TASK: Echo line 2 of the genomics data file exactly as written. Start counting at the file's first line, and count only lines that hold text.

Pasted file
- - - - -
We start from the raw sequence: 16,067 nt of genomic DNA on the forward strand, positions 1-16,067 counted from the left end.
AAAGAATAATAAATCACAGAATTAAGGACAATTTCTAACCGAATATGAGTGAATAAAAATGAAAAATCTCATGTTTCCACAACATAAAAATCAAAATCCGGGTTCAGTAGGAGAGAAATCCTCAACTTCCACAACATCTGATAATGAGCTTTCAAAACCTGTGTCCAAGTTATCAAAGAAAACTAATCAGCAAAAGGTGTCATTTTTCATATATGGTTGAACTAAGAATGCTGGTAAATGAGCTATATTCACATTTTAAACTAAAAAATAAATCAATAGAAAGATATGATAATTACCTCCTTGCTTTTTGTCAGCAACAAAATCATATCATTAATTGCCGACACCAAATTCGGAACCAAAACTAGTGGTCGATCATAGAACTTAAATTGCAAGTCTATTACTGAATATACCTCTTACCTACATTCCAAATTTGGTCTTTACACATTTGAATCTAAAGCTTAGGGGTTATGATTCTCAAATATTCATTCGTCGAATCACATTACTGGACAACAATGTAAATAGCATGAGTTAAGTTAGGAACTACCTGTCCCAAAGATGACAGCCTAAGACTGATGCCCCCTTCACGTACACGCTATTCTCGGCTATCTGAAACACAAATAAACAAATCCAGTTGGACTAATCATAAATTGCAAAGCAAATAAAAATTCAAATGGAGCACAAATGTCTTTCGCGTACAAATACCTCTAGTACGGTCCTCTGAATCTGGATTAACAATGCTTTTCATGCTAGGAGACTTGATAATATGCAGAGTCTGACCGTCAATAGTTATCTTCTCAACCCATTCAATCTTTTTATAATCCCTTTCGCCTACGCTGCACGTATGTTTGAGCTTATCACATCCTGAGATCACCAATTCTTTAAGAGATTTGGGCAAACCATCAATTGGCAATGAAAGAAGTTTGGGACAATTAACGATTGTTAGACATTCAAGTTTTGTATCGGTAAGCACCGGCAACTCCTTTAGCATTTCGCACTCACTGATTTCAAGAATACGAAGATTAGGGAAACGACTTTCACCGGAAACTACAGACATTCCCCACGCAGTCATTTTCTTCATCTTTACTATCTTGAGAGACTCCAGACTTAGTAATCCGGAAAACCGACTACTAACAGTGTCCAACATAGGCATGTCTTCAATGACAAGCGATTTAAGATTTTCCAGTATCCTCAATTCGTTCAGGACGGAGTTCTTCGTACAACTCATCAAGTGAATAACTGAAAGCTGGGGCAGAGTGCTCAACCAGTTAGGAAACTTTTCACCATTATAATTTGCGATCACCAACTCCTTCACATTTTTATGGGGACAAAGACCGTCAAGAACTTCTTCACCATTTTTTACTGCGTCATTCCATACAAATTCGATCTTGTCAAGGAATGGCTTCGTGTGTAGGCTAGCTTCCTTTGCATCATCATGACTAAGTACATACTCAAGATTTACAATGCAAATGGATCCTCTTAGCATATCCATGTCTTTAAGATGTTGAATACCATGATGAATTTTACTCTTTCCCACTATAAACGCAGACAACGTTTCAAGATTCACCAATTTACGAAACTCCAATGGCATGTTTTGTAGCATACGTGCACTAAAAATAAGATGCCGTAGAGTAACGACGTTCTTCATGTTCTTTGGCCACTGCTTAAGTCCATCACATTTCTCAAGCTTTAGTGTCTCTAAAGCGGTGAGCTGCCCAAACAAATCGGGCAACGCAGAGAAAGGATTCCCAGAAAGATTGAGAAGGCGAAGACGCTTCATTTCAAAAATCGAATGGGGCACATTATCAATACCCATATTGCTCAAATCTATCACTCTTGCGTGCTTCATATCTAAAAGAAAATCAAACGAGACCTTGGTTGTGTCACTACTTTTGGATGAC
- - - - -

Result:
AAAGAATAATAAATCACAGAATTAAGGACAATTTCTAACCGAATATGAGTGAATAAAAATGAAAAATCTCATGTTTCCACAACATAAAAATCAAAATCCGGGTTCAGTAGGAGAGAAATCCTCAACTTCCACAACATCTGATAATGAGCTTTCAAAACCTGTGTCCAAGTTATCAAAGAAAACTAATCAGCAAAAGGTGTCATTTTTCATATATGGTTGAACTAAGAATGCTGGTAAATGAGCTATATTCACATTTTAAACTAAAAAATAAATCAATAGAAAGATATGATAATTACCTCCTTGCTTTTTGTCAGCAACAAAATCATATCATTAATTGCCGACACCAAATTCGGAACCAAAACTAGTGGTCGATCATAGAACTTAAATTGCAAGTCTATTACTGAATATACCTCTTACCTACATTCCAAATTTGGTCTTTACACATTTGAATCTAAAGCTTAGGGGTTATGATTCTCAAATATTCATTCGTCGAATCACATTACTGGACAACAATGTAAATAGCATGAGTTAAGTTAGGAACTACCTGTCCCAAAGATGACAGCCTAAGACTGATGCCCCCTTCACGTACACGCTATTCTCGGCTATCTGAAACACAAATAAACAAATCCAGTTGGACTAATCATAAATTGCAAAGCAAATAAAAATTCAAATGGAGCACAAATGTCTTTCGCGTACAAATACCTCTAGTACGGTCCTCTGAATCTGGATTAACAATGCTTTTCATGCTAGGAGACTTGATAATATGCAGAGTCTGACCGTCAATAGTTATCTTCTCAACCCATTCAATCTTTTTATAATCCCTTTCGCCTACGCTGCACGTATGTTTGAGCTTATCACATCCTGAGATCACCAATTCTTTAAGAGATTTGGGCAAACCATCAATTGGCAATGAAAGAAGTTTGGGACAATTAACGATTGTTAGACATTCAAGTTTTGTATCGGTAAGCACCGGCAACTCCTTTAGCATTTCGCACTCACTGATTTCAAGAATACGAAGATTAGGGAAACGACTTTCACCGGAAACTACAGACATTCCCCACGCAGTCATTTTCTTCATCTTTACTATCTTGAGAGACTCCAGACTTAGTAATCCGGAAAACCGACTACTAACAGTGTCCAACATAGGCATGTCTTCAATGACAAGCGATTTAAGATTTTCCAGTATCCTCAATTCGTTCAGGACGGAGTTCTTCGTACAACTCATCAAGTGAATAACTGAAAGCTGGGGCAGAGTGCTCAACCAGTTAGGAAACTTTTCACCATTATAATTTGCGATCACCAACTCCTTCACATTTTTATGGGGACAAAGACCGTCAAGAACTTCTTCACCATTTTTTACTGCGTCATTCCATACAAATTCGATCTTGTCAAGGAATGGCTTCGTGTGTAGGCTAGCTTCCTTTGCATCATCATGACTAAGTACATACTCAAGATTTACAATGCAAATGGATCCTCTTAGCATATCCATGTCTTTAAGATGTTGAATACCATGATGAATTTTACTCTTTCCCACTATAAACGCAGACAACGTTTCAAGATTCACCAATTTACGAAACTCCAATGGCATGTTTTGTAGCATACGTGCACTAAAAATAAGATGCCGTAGAGTAACGACGTTCTTCATGTTCTTTGGCCACTGCTTAAGTCCATCACATTTCTCAAGCTTTAGTGTCTCTAAAGCGGTGAGCTGCCCAAACAAATCGGGCAACGCAGAGAAAGGATTCCCAGAAAGATTGAGAAGGCGAAGACGCTTCATTTCAAAAATCGAATGGGGCACATTATCAATACCCATATTGCTCAAATCTATCACTCTTGCGTGCTTCATATCTAAAAGAAAATCAAACGAGACCTTGGTTGTGTCACTACTTTTGGATGAC